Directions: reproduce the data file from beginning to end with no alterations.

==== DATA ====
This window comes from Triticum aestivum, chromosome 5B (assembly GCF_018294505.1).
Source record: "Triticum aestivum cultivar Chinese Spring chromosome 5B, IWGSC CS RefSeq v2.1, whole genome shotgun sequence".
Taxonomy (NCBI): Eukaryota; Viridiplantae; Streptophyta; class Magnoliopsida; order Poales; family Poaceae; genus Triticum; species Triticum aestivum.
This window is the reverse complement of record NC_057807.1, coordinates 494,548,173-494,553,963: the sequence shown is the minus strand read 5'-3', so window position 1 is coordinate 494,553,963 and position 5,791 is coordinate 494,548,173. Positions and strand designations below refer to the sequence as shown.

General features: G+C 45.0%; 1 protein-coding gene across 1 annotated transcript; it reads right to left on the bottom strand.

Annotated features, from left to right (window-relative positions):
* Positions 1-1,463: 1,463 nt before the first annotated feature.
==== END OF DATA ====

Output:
This window comes from Triticum aestivum, chromosome 5B (assembly GCF_018294505.1).
Source record: "Triticum aestivum cultivar Chinese Spring chromosome 5B, IWGSC CS RefSeq v2.1, whole genome shotgun sequence".
Taxonomy (NCBI): Eukaryota; Viridiplantae; Streptophyta; class Magnoliopsida; order Poales; family Poaceae; genus Triticum; species Triticum aestivum.
This window is the reverse complement of record NC_057807.1, coordinates 494,548,173-494,553,963: the sequence shown is the minus strand read 5'-3', so window position 1 is coordinate 494,553,963 and position 5,791 is coordinate 494,548,173. Positions and strand designations below refer to the sequence as shown.

General features: G+C 45.0%; 1 protein-coding gene across 1 annotated transcript; it reads right to left on the bottom strand.

Annotated features, from left to right (window-relative positions):
* Positions 1-1,463: 1,463 nt before the first annotated feature.